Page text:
One year after the outbreak of the coronavirus, many D.C. area office buildings are still far from back to pre-pandemic occupancy of workers.
Falls Church, Virginia-based Kastle Systems, whose security entry systems are used by hundreds of buildings in the D.C. region, has been tracking building entries based on security key card and fob access, and its weekly Back to Work Barometer report says the average occupancy rate in buildings it secures in the D.C. metro was just 22.1% as of the week of March 3.
Washington was one of four cities Kastle tracks where office occupancy slightly declined from the previous week. The same happened in Philadelphia, San Jose and New York.
The D.C. area office building occupancy rate has never risen above 30% since the pandemic began. Office occupancy in the Washington, D.C. area fell as low as 10% in March of last year.
Average office occupancy in the 10 largest cities Kastle tracks was 24.8% as of March 3.
The Dallas metro has the highest share of workers back in the office, with an average building occupancy of 36.9%. San Francisco has the lowest, at 13.7%.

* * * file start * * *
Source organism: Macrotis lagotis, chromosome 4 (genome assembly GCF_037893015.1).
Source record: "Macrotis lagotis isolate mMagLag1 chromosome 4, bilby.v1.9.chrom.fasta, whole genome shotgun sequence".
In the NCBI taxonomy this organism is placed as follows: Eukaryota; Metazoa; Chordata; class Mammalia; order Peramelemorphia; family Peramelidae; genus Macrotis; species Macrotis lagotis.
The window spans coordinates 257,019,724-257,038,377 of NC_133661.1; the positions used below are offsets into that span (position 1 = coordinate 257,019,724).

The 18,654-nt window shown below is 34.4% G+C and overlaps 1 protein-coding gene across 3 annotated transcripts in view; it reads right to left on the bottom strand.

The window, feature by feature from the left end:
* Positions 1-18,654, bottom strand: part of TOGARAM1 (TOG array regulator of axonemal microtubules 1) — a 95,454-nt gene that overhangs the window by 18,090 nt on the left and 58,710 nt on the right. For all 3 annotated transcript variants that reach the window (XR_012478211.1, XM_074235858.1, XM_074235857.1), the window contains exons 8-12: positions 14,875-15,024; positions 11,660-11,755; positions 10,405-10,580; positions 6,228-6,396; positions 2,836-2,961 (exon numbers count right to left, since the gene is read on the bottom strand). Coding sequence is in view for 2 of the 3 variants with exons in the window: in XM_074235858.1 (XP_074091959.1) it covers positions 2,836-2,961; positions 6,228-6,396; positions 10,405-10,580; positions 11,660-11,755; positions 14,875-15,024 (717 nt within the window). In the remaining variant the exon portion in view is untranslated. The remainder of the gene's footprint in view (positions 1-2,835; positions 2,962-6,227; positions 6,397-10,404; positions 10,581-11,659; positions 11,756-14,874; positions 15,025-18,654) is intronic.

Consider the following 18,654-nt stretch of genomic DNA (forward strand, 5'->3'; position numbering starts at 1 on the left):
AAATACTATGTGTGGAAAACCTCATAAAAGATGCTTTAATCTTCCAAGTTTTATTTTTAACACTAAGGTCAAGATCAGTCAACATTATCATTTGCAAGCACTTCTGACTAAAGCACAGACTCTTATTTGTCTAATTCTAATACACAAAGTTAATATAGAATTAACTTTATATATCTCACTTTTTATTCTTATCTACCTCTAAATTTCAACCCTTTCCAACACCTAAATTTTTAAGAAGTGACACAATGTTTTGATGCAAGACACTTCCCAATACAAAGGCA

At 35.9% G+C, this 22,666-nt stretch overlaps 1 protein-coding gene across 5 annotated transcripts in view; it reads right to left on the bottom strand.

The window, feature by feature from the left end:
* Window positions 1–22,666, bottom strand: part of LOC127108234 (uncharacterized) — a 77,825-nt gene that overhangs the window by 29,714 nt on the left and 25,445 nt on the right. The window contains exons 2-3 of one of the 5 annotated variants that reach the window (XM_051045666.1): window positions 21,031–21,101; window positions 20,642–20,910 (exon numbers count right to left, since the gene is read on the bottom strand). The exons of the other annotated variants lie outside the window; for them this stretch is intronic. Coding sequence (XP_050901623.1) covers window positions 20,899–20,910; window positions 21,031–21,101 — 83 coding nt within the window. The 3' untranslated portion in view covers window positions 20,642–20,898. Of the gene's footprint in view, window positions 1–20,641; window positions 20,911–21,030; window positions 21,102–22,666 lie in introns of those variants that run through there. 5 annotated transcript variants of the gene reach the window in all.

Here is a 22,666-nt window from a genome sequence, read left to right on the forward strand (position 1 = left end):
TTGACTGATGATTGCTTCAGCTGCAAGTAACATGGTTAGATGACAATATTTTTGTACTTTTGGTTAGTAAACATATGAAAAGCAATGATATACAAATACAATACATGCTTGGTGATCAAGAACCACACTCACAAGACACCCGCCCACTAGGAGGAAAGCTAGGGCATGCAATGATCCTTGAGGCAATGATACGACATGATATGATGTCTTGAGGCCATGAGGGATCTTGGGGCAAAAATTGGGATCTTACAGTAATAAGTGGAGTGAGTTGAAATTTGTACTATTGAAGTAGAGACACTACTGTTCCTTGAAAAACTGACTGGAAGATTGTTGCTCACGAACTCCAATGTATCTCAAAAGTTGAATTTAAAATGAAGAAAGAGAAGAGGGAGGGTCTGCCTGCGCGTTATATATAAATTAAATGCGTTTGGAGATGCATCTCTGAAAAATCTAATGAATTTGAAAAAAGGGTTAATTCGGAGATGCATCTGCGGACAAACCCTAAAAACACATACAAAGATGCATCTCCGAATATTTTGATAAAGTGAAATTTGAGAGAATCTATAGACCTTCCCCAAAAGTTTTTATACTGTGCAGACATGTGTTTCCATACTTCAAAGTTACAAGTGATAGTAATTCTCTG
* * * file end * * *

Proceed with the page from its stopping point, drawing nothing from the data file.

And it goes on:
“For American workers to return sales back into office buildings, there must be a comprehensive system in place that integrates technology and new safety protocols, both for the building and for tenant spaces. We’re keeping a close eye on this data as part of our Kastle Safe Spaces framework, which we designed to help office buildings safely reopen,” Kastle Systems said in its latest weekly report.
Kastle’s office occupancy barometer is based on access data from buildings housing 41,000 individual businesses nationwide.
Kastle Systems services about 1,200 buildings in the D.C. region — its largest metro for coverage.
Below is a chart showing Kastle Systems employee entrance activation for the 10 metros it has been tracking for the past year, courtesy Kastle Systems: